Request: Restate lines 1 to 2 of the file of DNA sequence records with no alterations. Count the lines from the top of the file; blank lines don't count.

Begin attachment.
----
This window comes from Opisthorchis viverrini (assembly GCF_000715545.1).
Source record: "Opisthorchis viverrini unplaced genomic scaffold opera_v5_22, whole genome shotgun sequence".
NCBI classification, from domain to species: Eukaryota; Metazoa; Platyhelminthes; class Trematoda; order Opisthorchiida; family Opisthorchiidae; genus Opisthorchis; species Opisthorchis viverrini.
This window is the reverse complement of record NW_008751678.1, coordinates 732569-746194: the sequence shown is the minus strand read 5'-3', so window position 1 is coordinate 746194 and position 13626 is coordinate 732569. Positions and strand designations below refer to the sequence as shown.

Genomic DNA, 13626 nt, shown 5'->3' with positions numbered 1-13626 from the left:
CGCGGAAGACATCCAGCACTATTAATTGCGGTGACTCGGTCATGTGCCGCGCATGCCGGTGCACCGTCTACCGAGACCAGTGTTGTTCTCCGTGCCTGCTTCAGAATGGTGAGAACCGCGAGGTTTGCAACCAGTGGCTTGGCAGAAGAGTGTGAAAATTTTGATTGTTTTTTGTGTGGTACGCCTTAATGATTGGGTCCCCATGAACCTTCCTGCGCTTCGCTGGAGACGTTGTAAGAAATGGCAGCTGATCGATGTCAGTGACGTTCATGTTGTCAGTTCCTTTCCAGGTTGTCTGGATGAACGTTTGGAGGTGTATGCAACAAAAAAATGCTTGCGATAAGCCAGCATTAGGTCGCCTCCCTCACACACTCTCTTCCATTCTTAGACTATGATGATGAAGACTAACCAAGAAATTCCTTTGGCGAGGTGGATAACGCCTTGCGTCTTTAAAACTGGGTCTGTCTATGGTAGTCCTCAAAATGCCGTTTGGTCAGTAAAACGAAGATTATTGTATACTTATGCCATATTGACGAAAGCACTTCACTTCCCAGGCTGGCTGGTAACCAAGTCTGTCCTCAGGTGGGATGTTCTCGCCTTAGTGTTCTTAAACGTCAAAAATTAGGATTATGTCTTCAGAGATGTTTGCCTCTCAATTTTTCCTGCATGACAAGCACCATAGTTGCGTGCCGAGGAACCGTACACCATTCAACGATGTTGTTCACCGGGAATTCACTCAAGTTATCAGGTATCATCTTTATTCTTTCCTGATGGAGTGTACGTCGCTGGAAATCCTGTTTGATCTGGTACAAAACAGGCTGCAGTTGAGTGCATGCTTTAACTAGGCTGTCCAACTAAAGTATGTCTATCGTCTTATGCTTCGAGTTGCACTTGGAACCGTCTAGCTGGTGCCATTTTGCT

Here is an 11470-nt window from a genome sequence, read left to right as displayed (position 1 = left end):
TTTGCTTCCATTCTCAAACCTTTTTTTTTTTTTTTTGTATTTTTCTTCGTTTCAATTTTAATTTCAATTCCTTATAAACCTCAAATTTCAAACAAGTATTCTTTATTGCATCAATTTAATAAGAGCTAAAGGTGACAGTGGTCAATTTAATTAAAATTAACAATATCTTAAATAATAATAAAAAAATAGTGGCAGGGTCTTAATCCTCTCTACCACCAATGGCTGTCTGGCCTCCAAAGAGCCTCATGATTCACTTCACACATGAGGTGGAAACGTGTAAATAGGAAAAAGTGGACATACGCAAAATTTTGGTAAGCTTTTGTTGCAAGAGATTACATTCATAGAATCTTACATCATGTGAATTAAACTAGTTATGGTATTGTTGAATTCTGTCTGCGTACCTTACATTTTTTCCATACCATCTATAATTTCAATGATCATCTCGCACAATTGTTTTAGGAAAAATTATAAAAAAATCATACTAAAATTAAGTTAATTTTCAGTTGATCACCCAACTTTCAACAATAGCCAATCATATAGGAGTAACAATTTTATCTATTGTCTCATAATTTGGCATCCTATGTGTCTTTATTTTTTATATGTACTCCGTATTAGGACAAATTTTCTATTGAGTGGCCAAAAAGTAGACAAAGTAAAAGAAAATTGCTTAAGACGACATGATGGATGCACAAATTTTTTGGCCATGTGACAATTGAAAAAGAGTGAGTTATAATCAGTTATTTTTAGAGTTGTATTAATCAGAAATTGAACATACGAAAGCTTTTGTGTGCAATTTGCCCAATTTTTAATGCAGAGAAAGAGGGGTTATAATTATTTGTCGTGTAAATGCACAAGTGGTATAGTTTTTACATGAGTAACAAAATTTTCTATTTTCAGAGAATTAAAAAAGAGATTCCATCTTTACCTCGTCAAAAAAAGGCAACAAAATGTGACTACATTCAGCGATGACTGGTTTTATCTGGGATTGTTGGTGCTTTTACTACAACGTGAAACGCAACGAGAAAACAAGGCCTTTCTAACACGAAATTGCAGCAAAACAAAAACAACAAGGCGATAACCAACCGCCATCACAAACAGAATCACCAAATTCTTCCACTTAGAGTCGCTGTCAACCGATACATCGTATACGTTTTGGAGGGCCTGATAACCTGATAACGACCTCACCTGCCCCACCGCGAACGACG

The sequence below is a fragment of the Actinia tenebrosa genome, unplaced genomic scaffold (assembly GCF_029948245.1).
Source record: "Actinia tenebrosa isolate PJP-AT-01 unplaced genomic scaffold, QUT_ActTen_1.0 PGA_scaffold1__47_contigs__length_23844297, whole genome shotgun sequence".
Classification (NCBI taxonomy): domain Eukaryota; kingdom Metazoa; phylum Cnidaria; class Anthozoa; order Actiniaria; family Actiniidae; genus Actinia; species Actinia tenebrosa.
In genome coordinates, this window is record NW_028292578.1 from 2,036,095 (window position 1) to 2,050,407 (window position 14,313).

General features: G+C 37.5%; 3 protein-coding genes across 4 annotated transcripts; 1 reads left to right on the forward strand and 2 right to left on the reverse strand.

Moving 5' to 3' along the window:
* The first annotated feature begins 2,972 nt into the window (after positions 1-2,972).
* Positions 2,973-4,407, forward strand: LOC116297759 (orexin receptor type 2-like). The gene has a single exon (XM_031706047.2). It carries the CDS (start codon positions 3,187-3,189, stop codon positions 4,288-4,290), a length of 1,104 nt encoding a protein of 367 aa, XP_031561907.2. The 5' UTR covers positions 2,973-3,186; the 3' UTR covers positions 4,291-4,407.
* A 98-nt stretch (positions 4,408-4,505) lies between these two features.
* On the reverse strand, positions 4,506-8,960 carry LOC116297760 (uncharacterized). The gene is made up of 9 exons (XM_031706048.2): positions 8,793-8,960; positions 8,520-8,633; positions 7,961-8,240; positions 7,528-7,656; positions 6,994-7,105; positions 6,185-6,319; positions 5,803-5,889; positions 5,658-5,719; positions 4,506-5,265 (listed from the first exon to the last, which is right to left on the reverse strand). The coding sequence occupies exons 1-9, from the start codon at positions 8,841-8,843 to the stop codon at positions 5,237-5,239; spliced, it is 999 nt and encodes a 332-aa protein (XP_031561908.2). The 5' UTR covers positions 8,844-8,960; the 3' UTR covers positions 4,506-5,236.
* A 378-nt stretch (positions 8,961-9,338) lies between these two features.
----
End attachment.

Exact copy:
This window comes from Opisthorchis viverrini (assembly GCF_000715545.1).
Source record: "Opisthorchis viverrini unplaced genomic scaffold opera_v5_22, whole genome shotgun sequence".